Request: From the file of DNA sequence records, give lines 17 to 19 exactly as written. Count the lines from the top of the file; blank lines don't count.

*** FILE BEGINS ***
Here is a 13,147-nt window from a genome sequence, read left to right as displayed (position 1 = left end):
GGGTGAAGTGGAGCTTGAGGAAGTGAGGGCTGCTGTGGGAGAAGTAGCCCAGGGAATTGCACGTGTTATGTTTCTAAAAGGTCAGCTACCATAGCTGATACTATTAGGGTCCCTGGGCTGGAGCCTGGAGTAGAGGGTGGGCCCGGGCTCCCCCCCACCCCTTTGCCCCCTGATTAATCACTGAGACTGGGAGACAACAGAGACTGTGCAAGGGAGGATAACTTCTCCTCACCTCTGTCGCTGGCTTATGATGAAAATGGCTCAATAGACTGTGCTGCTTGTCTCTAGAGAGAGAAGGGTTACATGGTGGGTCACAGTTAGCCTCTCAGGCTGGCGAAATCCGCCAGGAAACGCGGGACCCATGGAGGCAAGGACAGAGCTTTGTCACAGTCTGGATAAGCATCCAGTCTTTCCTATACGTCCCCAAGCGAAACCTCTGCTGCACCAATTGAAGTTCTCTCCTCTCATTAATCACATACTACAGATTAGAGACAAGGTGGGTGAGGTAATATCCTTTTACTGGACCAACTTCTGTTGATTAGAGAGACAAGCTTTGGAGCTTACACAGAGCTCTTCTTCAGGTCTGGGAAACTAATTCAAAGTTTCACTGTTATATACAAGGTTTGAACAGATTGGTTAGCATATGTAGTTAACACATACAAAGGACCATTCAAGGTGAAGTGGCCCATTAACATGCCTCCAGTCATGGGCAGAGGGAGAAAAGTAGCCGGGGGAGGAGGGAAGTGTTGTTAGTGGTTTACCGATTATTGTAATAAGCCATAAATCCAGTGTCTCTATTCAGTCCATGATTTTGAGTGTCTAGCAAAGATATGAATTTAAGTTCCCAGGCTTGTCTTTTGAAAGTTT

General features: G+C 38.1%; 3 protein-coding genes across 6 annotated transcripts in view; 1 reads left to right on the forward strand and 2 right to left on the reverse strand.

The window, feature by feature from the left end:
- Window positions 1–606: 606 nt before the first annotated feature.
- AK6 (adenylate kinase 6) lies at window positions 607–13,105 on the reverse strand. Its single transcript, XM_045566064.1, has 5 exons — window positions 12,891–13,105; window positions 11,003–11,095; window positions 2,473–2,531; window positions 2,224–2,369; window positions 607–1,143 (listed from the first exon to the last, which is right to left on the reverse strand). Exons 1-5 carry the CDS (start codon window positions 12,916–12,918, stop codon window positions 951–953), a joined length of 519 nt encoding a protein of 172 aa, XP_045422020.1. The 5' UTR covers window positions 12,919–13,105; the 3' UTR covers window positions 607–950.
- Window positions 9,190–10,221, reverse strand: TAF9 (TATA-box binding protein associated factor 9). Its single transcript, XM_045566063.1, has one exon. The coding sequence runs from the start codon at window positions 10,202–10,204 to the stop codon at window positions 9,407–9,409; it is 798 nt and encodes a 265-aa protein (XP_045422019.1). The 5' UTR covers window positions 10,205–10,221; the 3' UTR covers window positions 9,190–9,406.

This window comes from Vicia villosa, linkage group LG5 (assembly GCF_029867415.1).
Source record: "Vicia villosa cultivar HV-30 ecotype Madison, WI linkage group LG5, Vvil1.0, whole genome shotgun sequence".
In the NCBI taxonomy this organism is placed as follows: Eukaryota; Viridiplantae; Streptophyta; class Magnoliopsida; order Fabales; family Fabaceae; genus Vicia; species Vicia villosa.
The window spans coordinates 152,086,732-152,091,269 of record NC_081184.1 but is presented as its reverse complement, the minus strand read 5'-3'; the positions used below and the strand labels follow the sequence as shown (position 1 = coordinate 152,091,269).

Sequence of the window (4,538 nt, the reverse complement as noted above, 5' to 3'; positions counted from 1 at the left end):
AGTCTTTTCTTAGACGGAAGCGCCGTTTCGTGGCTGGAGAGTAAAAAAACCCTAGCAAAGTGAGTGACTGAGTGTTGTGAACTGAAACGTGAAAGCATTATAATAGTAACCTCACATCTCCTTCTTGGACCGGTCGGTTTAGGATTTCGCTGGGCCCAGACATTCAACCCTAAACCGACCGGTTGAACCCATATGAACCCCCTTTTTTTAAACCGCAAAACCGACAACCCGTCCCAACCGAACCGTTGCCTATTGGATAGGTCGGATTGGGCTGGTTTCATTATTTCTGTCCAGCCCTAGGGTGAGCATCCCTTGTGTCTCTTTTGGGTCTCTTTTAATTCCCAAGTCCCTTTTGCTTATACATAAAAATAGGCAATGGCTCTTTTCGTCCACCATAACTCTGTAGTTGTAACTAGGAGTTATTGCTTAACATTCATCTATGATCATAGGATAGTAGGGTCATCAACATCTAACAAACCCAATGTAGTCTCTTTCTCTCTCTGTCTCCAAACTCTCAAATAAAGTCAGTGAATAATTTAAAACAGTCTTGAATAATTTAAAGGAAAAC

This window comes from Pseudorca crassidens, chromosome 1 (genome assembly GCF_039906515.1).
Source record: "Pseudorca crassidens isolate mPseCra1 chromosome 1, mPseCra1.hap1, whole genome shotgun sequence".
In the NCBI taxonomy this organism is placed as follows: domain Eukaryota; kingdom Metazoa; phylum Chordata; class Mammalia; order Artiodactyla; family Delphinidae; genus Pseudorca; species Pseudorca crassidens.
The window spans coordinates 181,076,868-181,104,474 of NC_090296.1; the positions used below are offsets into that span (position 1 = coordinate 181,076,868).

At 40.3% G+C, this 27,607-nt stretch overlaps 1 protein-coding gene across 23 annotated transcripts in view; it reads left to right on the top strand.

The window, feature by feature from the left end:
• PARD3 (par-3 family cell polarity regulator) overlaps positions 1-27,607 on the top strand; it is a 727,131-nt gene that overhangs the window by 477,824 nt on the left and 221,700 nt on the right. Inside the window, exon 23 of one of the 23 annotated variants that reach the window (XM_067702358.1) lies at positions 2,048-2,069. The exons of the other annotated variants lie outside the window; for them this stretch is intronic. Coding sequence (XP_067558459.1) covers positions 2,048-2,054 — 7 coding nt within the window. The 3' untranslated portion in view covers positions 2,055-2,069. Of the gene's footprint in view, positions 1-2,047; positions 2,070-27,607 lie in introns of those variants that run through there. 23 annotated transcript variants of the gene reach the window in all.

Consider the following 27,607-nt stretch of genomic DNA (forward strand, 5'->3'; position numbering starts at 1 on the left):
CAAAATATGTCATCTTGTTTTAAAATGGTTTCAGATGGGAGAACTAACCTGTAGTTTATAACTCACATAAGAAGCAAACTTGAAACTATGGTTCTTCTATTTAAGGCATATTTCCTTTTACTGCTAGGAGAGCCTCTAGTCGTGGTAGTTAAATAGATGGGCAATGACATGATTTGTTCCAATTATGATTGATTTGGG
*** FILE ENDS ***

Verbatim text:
The window spans coordinates 181,076,868-181,104,474 of NC_090296.1; the positions used below are offsets into that span (position 1 = coordinate 181,076,868).

At 40.3% G+C, this 27,607-nt stretch overlaps 1 protein-coding gene across 23 annotated transcripts in view; it reads left to right on the top strand.

The window, feature by feature from the left end: